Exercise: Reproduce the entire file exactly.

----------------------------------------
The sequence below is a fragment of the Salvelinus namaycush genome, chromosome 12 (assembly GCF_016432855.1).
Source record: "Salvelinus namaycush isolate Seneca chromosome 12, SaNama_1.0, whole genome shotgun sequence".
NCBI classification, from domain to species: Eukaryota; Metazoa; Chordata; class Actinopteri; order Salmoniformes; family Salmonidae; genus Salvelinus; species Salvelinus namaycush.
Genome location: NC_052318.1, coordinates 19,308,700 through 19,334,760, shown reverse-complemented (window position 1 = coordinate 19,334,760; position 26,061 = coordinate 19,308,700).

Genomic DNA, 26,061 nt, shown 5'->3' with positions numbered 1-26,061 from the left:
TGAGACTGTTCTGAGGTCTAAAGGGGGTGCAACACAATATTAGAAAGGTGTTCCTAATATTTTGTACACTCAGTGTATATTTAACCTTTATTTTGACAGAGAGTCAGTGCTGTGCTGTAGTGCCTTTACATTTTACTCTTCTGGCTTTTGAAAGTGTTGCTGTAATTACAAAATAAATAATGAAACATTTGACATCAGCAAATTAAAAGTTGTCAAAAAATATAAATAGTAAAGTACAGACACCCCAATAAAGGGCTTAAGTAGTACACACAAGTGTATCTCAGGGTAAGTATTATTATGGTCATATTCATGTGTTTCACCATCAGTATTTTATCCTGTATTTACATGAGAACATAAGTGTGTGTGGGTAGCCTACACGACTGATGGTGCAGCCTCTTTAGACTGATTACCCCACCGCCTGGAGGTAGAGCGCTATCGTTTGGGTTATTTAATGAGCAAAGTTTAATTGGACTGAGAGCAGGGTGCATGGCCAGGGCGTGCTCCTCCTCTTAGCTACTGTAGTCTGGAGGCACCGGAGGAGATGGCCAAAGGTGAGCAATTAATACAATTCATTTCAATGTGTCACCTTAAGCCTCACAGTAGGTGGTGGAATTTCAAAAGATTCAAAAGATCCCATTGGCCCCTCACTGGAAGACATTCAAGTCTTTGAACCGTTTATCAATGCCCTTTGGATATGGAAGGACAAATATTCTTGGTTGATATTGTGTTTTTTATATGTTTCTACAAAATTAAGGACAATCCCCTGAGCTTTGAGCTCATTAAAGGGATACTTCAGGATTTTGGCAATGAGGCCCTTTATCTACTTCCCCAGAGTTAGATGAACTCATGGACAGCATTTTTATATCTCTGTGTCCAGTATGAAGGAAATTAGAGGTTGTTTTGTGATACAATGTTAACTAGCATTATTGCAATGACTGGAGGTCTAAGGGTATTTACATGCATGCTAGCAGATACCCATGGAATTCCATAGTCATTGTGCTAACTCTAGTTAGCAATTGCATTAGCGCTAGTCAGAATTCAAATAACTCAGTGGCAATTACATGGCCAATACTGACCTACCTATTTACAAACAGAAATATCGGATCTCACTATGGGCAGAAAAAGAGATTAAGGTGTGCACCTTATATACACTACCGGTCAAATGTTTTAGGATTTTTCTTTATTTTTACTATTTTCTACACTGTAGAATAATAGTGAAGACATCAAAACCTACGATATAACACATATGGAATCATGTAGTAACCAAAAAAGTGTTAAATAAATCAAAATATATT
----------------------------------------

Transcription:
The sequence below is a fragment of the Salvelinus namaycush genome, chromosome 12 (assembly GCF_016432855.1).
Source record: "Salvelinus namaycush isolate Seneca chromosome 12, SaNama_1.0, whole genome shotgun sequence".
NCBI classification, from domain to species: Eukaryota; Metazoa; Chordata; class Actinopteri; order Salmoniformes; family Salmonidae; genus Salvelinus; species Salvelinus namaycush.
Genome location: NC_052318.1, coordinates 19,308,700 through 19,334,760, shown reverse-complemented (window position 1 = coordinate 19,334,760; position 26,061 = coordinate 19,308,700).

Genomic DNA, 26,061 nt, shown 5'->3' with positions numbered 1-26,061 from the left:
TGAGACTGTTCTGAGGTCTAAAGGGGGTGCAACACAATATTAGAAAGGTGTTCCTAATATTTTGTACACTCAGTGTATATTTAACCTTTATTTTGACAGAGAGTCAGTGCTGTGCTGTAGTGCCTTTACATTTTACTCTTCTGGCTTTTGAAAGTGTTGCTGTAATTACAAAATAAATAATGAAACATTTGACATCAGCAAATTAAAAGTTGTCAAAAAATATAAATAGTAAAGTACAGACACCCCAATAAAGGGCTTAAGTAGTACACACAAGTGTATCTCAGGGTAAGTATTATTATGGTCATATTCATGTGTTTCACCATCAGTATTTTATCCTGTATTTACATGAGAACATAAGTGTGTGTGGGTAGCCTACACGACTGATGGTGCAGCCTCTTTAGACTGATTACCCCACCGCCTGGAGGTAGAGCGCTATCGTTTGGGTTATTTAATGAGCAAAGTTTAATTGGACTGAGAGCAGGGTGCATGGCCAGGGCGTGCTCCTCCTCTTAGCTACTGTAGTCTGGAGGCACCGGAGGAGATGGCCAAAGGTGAGCAATTAATACAATTCATTTCAATGTGTCACCTTAAGCCTCACAGTAGGTGGTGGAATTTCAAAAGATTCAAAAGATCCCATTGGCCCCTCACTGGAAGACATTCAAGTCTTTGAACCGTTTATCAATGCCCTTTGGATATGGAAGGACAAATATTCTTGGTTGATATTGTGTTTTTTATATGTTTCTACAAAATTAAGGACAATCCCCTGAGCTTTGAGCTCATTAAAGGGATACTTCAGGATTTTGGCAATGAGGCCCTTTATCTACTTCCCCAGAGTTAGATGAACTCATGGACAGCATTTTTATATCTCTGTGTCCAGTATGAAGGAAATTAGAGGTTGTTTTGTGATACAATGTTAACTAGCATTATTGCAATGACTGGAGGTCTAAGGGTATTTACATGCATGCTAGCAGATACCCATGGAATTCCATAGTCATTGTGCTAACTCTAGTTAGCAATTGCATTAGCGCTAGTCAGAATTCAAATAACTCAGTGGCAATTACATGGCCAATACTGACCTACCTATTTACAAACAGAAATATCGGATCTCACTATGGGCAGAAAAAGAGATTAAGGTGTGCACCTTATATACACTACCGGTCAAATGTTTTAGGATTTTTCTTTATTTTTACTATTTTCTACACTGTAGAATAATAGTGAAGACATCAAAACCTACGATATAACACATATGGAATCATGTAGTAACCAAAAAAGTGTTAAATAAATCAAAATATATT